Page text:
identify this tree please

crobbins56July 21, 2014

this tree is growing where an old house once stood so could have been planted there by the previous owners .it is just starting to bloom this week ,it is aprox 30 ft tall and the leaves are about 6 inches long with deeply serrated edges .

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smivies

It's a chestnut tree. Probably a Chinese Chestnut...it's the only species commonly that has any real resistance to Chestnut blight. If you get any nuts in the husks, they'll be good eating.

    Bookmark   July 21, 2014 at 9:24PM
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lucky_p

Unless there's another one close by (like within 100 ft or so), most of the nuts won't develop/fill - but you'll still get the malevolently spiky burrs.

    Bookmark   July 21, 2014 at 10:40PM
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lucky_p

Unless there's another one close by (like within 100 ft or so), most of the nuts won't develop/fill - but you'll still get the malevolently spiky burrs.

    Bookmark   July 21, 2014 at 10:41PM
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huggorm

That is quite late blooming, is there enough time to grow those large nuts in the remainder of the zone 5 summer?

    Bookmark   July 22, 2014 at 3:37AM
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smivies

Yes...plenty of time to grow the nuts. Cross pollination is critical though. A lone chestnut won't develop nuts.

    Bookmark   July 22, 2014 at 10:04AM
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arbordave (SE MI)

Where is the tree located? Hard to say for sure from the photo, but it might be an American chestnut. What do the chestnut experts out there say?

    Bookmark   July 22, 2014 at 5:54PM
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corkball(4)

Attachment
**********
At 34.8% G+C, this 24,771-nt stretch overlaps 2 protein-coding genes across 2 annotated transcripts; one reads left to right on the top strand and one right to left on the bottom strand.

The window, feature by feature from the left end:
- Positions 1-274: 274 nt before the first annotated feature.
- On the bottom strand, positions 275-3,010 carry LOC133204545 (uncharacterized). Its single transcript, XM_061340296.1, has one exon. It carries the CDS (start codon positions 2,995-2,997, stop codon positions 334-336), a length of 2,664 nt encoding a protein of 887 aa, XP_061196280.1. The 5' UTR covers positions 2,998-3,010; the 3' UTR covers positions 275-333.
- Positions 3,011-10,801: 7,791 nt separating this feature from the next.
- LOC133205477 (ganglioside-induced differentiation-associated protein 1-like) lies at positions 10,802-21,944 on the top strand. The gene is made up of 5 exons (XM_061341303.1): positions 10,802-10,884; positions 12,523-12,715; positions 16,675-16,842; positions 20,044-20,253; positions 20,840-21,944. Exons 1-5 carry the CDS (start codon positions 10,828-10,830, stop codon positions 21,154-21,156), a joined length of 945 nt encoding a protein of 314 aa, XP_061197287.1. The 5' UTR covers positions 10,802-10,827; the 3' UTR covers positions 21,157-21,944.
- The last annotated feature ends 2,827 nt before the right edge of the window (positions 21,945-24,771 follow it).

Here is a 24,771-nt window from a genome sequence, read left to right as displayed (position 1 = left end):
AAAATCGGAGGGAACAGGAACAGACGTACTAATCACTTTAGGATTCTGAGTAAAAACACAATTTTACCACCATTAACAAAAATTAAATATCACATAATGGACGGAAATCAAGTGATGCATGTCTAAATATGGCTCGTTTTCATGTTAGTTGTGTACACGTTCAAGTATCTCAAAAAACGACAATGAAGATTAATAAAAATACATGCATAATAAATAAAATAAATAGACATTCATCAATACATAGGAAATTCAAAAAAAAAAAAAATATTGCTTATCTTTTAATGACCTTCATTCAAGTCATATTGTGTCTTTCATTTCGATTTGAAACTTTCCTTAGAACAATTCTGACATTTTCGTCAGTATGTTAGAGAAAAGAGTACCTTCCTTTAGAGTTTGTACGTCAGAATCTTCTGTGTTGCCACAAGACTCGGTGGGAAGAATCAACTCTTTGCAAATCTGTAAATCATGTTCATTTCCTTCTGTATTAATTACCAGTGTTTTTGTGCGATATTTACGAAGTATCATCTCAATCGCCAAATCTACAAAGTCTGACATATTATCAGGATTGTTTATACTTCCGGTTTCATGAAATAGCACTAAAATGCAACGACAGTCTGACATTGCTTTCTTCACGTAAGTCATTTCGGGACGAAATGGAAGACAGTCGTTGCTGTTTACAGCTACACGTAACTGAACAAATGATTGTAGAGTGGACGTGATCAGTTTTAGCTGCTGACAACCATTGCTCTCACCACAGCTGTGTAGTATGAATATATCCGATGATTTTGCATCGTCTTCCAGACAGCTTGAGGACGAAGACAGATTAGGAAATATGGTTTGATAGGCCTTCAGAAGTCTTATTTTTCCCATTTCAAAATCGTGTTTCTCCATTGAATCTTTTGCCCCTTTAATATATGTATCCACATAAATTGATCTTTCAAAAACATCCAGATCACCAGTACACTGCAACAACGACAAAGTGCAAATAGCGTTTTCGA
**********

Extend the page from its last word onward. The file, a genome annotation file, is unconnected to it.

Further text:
Hard to say for sure, but looks very American like. Chinese leaves are shorter, wider and shinier. American twigs also tend to be reddish brown, where chinese are more green.

Could also be a hybrid or possibly European (C. sativa) - I have never seen a sativa in real life ;)

check out: http://www.acf.org/Tree_ID/chinamerover_02.php

    Bookmark   July 22, 2014 at 8:05PM
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crobbins56

thanks everyone for the identification .I have been driving by it for a couple of years and have always wondered what it might be .Even have taken it into garden centers and no one could help .i googled it for further info and think corkball may be right in the american variety as the leaves are long ,slender and pointed .i have never seen any nuts probably due to it being a loner .

    Bookmark   July 22, 2014 at 9:19PM
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corkball(4)

smivies is right. I can see burs forming, but unless there is another chestnut to pollinate them, the burs will have empty, shriveled husks in them. Watch the spiny burs in the fall when the weather starts to cool. They will split open.

    Bookmark   July 23, 2014 at 8:45AM
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